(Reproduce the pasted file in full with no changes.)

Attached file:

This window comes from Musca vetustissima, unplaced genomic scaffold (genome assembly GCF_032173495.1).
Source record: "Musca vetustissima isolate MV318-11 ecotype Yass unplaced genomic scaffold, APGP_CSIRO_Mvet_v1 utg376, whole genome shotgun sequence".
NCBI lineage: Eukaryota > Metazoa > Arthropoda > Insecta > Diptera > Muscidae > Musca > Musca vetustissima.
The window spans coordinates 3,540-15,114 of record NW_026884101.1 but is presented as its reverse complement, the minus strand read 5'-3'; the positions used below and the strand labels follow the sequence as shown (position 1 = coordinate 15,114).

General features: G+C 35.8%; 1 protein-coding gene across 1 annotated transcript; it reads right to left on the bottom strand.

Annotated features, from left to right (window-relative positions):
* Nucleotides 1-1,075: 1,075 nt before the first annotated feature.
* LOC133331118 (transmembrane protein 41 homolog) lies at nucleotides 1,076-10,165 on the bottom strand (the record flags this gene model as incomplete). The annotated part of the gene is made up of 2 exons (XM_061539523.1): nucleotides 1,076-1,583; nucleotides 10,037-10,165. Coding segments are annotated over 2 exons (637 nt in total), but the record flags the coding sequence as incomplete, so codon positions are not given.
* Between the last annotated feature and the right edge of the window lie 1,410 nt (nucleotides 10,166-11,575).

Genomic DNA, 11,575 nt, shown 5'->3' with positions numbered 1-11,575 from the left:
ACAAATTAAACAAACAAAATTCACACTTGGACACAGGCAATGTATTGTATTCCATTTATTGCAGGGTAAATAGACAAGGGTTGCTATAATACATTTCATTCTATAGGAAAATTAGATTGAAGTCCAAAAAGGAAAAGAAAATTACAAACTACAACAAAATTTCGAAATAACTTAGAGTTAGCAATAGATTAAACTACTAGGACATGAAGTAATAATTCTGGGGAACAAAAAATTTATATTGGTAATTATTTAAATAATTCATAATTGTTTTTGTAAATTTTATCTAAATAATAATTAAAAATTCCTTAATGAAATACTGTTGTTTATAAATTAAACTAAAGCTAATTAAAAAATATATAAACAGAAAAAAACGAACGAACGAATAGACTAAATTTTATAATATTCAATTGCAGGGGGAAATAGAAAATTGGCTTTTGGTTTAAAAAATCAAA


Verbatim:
This window comes from Musca vetustissima, unplaced genomic scaffold (genome assembly GCF_032173495.1).
Source record: "Musca vetustissima isolate MV318-11 ecotype Yass unplaced genomic scaffold, APGP_CSIRO_Mvet_v1 utg376, whole genome shotgun sequence".
NCBI lineage: Eukaryota > Metazoa > Arthropoda > Insecta > Diptera > Muscidae > Musca > Musca vetustissima.
The window spans coordinates 3,540-15,114 of record NW_026884101.1 but is presented as its reverse complement, the minus strand read 5'-3'; the positions used below and the strand labels follow the sequence as shown (position 1 = coordinate 15,114).

General features: G+C 35.8%; 1 protein-coding gene across 1 annotated transcript; it reads right to left on the bottom strand.

Annotated features, from left to right (window-relative positions):
* Nucleotides 1-1,075: 1,075 nt before the first annotated feature.
* LOC133331118 (transmembrane protein 41 homolog) lies at nucleotides 1,076-10,165 on the bottom strand (the record flags this gene model as incomplete). The annotated part of the gene is made up of 2 exons (XM_061539523.1): nucleotides 1,076-1,583; nucleotides 10,037-10,165. Coding segments are annotated over 2 exons (637 nt in total), but the record flags the coding sequence as incomplete, so codon positions are not given.
* Between the last annotated feature and the right edge of the window lie 1,410 nt (nucleotides 10,166-11,575).

Genomic DNA, 11,575 nt, shown 5'->3' with positions numbered 1-11,575 from the left:
ACAAATTAAACAAACAAAATTCACACTTGGACACAGGCAATGTATTGTATTCCATTTATTGCAGGGTAAATAGACAAGGGTTGCTATAATACATTTCATTCTATAGGAAAATTAGATTGAAGTCCAAAAAGGAAAAGAAAATTACAAACTACAACAAAATTTCGAAATAACTTAGAGTTAGCAATAGATTAAACTACTAGGACATGAAGTAATAATTCTGGGGAACAAAAAATTTATATTGGTAATTATTTAAATAATTCATAATTGTTTTTGTAAATTTTATCTAAATAATAATTAAAAATTCCTTAATGAAATACTGTTGTTTATAAATTAAACTAAAGCTAATTAAAAAATATATAAACAGAAAAAAACGAACGAACGAATAGACTAAATTTTATAATATTCAATTGCAGGGGGAAATAGAAAATTGGCTTTTGGTTTAAAAAATCAAA